Sajid Javid insists that it will be Christmas as usual despite new Covid restrictions
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The Health Secretary told the nation to continue to plan for a “normal” festive season but admitted there are no guarantees. Scientific advisers indicated all adults will soon be eligible for a booster jab in the fight against the Omicron variant.
Mandatory mask-wearing in shops and public transport will come into force tomorrow.
Schools were told that face coverings should be worn in communal areas by staff, visitors and pupils in Year 7 and above.
Travellers arriving into the country from 4am tomorrow will be required to take a day two PCR test and self isolate until they have received a negative test result.
Anyone who comes into contact with a suspected case of Omicron will have to isolate for 10 days, regardless of their vaccination status.
But Mr Javid insisted “we’re nowhere near” reintroducing working from home or social distancing measures to combat coronavirus.
He said: “We know now those types of measures do carry a very heavy price, both economically, socially, in terms of non-Covid health outcomes such as impact on mental health.”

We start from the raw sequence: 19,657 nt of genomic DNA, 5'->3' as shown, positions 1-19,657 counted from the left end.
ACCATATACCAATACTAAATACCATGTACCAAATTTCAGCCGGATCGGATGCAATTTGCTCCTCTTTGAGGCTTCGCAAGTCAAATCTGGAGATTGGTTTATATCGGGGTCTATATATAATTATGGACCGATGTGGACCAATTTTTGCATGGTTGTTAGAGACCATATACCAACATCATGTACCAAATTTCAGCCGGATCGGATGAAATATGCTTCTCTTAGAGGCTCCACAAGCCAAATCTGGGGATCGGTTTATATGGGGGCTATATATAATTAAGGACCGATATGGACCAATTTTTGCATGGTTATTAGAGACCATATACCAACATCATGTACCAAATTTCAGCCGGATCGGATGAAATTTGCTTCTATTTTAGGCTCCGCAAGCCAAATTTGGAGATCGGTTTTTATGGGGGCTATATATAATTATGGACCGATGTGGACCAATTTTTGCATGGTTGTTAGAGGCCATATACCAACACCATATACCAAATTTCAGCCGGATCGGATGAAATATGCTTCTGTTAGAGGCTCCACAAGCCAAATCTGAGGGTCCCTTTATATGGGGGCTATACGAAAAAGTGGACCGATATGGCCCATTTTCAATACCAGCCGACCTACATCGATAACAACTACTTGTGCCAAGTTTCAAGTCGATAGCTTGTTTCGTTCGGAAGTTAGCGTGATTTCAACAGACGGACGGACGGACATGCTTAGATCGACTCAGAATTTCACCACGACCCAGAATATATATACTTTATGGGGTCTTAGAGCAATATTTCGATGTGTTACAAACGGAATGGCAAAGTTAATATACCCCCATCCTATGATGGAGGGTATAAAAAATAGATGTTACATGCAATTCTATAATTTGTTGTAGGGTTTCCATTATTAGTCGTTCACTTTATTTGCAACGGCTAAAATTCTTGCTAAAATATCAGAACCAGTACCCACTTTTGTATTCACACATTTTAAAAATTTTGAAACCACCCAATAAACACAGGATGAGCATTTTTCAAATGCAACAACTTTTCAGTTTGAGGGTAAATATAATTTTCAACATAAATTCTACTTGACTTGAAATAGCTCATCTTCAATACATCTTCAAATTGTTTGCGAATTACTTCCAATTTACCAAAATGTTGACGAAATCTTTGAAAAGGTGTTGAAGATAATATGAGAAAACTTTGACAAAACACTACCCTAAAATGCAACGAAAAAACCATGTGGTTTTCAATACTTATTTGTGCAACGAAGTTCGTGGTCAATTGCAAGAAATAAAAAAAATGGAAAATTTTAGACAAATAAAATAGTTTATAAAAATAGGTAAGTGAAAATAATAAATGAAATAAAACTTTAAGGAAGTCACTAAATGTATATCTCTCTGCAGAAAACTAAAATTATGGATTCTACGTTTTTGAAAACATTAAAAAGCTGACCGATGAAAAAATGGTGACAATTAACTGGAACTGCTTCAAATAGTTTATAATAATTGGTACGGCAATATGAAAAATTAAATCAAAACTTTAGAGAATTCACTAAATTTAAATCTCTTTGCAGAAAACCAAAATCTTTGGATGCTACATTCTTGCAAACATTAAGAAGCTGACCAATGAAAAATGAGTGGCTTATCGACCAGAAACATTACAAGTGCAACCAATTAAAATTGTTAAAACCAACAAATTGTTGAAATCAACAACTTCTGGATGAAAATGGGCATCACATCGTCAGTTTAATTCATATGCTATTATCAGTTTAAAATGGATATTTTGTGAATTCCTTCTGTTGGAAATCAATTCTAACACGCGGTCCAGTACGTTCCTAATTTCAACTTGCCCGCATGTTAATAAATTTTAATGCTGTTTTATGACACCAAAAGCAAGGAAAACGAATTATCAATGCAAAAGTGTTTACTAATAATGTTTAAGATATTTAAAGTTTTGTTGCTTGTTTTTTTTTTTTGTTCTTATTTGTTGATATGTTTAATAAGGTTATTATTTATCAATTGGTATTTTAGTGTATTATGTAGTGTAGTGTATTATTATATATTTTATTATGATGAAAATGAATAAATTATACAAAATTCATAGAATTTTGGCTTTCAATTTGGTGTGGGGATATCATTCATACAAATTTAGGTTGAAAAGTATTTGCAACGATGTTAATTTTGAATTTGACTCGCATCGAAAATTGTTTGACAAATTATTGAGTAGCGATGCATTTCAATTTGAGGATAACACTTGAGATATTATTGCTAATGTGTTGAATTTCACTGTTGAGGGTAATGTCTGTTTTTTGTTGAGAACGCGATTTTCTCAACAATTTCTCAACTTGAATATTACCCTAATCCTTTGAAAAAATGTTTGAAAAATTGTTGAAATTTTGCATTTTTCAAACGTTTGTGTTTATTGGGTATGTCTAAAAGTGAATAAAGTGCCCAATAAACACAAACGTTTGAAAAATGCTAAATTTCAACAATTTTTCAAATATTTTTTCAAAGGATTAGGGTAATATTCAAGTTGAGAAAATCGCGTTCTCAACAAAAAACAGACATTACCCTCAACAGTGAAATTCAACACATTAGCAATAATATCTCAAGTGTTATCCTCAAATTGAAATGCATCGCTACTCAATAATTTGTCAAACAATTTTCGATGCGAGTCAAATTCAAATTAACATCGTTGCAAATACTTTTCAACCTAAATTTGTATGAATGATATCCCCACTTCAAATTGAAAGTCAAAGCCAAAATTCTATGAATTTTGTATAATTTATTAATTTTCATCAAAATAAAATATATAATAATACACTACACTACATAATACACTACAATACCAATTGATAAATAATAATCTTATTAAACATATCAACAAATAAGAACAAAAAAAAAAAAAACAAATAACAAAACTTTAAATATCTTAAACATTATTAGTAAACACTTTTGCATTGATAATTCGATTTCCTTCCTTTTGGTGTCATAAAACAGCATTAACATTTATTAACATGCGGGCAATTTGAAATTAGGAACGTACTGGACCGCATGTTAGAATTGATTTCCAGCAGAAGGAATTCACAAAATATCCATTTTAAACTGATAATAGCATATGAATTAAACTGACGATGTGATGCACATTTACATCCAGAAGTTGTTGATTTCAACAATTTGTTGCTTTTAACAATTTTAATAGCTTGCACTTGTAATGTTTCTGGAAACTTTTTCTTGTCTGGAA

The Health Secretary advised: “I think people should continue with their plans as normal for Christmas, I think it’s going to be a great Christmas.”
Mr Javid is expecting to get advice on broadening the booster programme from the Joint Committee on Vaccination and Immunisation (JCVI) “imminently”.
He said: “We know that vaccines work. Yes, this new variant may make it less effective or not. But the vaccines work, they are our first form of defence and that is why I have also asked our expert advisers on vaccines called JCVI to give me very quick advice on broadening our booster programme.”
Professor Anthony Harnden, JCVI deputy chairman, said: “Accelerating the booster programme, both by extending the age range and by reducing the interval between the second dose and the booster dose, will be a sensible strategy.”
The doctor who discovered the Omicron variant said the UK was “panicking unnecessarily”.
Dr Angelique Coetzee, chair of the South African Medical Association, said: “What we are seeing clinically in South Africa, and remember I’m at the epicentre – it’s extremely mild.”
But Professor Sir Mark Walport, chief executive of UK Research and Innovation, said it was too early to tell if the virus is milder.
He said: “The number of people is still quite small, and it’s a younger population, so there’s no reason to think that there’s going to be a milder disease.”
The UK has called an urgent meeting of G7 health ministers today to discuss the latest developments on Omicron.
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